Color-Blind and Color-Conscious Racial Ideologies among White Teachers in Urban, Suburban, and Rural Areas
AdvisorCucchiara, Maia Bloomfield
Committee memberSmith, Michael W. (Michael William), 1954-
Jordan, Will J.
Brooks, Wanda M., 1969-
Permanent link to this recordhttp://hdl.handle.net/20.500.12613/3817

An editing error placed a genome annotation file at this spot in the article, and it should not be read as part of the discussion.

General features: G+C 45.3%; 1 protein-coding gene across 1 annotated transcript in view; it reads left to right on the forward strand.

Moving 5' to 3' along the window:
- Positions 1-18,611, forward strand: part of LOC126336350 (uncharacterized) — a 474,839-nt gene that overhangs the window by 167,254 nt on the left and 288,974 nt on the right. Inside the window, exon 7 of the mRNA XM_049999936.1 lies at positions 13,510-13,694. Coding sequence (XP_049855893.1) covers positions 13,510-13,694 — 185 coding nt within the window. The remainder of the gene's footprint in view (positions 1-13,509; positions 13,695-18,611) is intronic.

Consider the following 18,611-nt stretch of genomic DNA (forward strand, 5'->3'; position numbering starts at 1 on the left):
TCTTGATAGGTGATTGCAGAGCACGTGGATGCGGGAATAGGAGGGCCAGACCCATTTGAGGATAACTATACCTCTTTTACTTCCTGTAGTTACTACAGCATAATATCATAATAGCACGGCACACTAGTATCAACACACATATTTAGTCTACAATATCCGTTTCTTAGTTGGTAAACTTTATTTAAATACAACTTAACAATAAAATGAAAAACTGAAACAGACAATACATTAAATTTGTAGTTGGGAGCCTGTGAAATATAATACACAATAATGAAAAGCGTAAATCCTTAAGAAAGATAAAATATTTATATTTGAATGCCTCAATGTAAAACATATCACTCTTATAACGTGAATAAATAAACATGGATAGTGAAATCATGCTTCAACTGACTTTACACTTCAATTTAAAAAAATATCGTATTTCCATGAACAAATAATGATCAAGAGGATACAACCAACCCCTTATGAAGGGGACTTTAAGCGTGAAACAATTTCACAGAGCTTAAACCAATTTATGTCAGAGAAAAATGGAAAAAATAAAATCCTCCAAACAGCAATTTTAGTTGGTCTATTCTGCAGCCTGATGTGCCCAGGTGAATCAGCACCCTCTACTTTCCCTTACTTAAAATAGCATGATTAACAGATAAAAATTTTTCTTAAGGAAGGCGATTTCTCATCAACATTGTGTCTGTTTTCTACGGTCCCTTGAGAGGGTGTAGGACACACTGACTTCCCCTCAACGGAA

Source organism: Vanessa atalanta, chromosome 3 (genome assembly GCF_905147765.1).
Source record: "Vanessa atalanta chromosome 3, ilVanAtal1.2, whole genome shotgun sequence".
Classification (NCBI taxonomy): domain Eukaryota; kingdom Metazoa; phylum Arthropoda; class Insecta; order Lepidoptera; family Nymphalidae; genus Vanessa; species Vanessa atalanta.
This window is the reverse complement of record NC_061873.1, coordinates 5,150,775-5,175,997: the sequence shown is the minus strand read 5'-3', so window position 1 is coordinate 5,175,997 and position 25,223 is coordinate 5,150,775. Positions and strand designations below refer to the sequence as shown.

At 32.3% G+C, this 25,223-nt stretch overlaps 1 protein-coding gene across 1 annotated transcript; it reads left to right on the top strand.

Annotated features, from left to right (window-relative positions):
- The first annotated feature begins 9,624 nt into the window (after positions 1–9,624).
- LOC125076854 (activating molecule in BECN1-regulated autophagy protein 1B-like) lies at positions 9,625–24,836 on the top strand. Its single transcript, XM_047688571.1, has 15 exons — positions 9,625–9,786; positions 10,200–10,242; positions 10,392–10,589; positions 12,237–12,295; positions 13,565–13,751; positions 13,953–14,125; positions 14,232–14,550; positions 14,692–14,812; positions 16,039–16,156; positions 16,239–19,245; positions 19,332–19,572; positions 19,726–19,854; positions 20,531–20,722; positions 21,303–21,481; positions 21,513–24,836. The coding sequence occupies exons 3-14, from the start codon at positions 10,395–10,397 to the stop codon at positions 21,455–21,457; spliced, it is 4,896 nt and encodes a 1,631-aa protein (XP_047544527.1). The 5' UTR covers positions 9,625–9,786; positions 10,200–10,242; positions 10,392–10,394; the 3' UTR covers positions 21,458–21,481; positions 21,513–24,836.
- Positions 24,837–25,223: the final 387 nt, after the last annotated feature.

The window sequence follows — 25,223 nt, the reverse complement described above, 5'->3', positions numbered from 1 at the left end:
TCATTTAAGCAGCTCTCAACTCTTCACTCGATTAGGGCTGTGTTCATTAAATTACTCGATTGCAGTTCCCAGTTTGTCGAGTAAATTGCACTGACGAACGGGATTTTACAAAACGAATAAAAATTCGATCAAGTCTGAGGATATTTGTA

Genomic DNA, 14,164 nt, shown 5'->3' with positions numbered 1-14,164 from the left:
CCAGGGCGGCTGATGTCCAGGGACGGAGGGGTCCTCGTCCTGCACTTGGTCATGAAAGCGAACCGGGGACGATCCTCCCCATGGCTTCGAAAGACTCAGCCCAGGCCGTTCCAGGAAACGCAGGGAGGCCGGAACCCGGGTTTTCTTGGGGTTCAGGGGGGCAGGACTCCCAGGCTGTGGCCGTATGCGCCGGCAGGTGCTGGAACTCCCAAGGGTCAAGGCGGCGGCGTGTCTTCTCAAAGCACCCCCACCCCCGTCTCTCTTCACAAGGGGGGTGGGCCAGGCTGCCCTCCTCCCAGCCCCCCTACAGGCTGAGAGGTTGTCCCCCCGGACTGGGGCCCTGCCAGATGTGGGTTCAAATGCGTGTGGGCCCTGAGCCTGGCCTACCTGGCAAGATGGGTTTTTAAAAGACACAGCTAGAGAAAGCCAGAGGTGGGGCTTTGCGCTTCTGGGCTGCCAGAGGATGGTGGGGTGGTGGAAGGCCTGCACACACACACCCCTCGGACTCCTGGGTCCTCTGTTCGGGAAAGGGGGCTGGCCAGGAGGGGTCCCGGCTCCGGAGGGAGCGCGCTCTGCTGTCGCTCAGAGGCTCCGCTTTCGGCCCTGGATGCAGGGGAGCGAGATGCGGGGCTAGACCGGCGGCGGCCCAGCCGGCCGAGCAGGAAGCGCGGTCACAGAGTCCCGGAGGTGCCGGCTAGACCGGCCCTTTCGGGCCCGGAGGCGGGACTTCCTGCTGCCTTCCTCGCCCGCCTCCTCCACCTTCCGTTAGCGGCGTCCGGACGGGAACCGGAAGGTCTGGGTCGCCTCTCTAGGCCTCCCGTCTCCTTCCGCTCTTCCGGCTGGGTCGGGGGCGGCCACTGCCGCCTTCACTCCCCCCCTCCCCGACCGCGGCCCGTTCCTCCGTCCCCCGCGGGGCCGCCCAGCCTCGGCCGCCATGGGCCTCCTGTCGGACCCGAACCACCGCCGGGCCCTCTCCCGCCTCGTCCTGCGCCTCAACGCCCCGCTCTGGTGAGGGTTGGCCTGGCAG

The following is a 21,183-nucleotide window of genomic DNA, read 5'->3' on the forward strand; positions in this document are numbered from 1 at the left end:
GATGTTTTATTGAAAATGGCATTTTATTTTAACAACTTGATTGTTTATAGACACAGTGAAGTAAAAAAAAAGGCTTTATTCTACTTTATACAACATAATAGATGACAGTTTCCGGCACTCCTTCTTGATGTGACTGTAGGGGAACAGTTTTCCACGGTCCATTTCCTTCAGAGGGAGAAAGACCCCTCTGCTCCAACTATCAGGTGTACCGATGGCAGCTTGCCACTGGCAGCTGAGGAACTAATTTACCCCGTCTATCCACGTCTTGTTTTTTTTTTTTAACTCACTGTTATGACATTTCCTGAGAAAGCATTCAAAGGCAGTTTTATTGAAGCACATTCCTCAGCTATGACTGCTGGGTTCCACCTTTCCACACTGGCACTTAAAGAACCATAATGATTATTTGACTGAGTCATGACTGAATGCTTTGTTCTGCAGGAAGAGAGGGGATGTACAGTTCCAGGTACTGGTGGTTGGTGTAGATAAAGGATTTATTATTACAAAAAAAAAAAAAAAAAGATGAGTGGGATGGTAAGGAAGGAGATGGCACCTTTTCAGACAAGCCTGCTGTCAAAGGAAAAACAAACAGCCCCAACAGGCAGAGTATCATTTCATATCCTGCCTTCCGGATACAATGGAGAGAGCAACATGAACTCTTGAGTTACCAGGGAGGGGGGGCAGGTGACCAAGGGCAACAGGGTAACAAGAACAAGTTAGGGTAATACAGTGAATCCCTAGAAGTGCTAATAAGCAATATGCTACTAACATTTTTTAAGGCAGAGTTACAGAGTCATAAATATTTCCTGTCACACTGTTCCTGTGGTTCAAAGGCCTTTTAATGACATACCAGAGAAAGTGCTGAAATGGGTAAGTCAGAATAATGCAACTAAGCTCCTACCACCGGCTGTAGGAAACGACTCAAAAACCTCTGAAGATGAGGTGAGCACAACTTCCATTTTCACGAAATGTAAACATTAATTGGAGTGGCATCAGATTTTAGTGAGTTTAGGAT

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AbstractThis study examined the differences in teacher racial ideology among white teachers in urban, suburban, and rural areas. This study advances the scholarship on the ideological frames used by teachers in urban, suburban, and rural areas through an examination of the differences in teachers’ discourse and racial ideology. Using contact theory, this study employed interviews to examine teachers’ discourse related to racial inequality in education to determine whether there were similarities in teacher discourse within and across urban, suburban, and rural areas with differing racial compositions. Interviews were conducted with 42 teachers in urban, suburban, and rural school districts during the 2014-2015 school year. There were three major findings in this study. First, four original frames of color-conscious racial ideology were present in data across urban, suburban, and rural areas. Second, teachers across all areas employ the systemic responsibility frame to talk about the achievement gap, and the cultural racism frame to talk about increased violence in urban areas, revealing that teachers frame some topics similarly across areas of differing racial composition. Third, analysis of teacher racial ideologies using the eight frames of color-conscious and color-blind racial ideology reveal that teachers within Lincoln City, Gresham, and Arcadia employ specific frames within each area to talk about racial inequality in education. Further, teachers in Lincoln City and Gresham framed racial inequality in education more consistently using color-conscious frames than teachers in Arcadia, indicating that contact with outgroup members also shapes teacher racial ideology.
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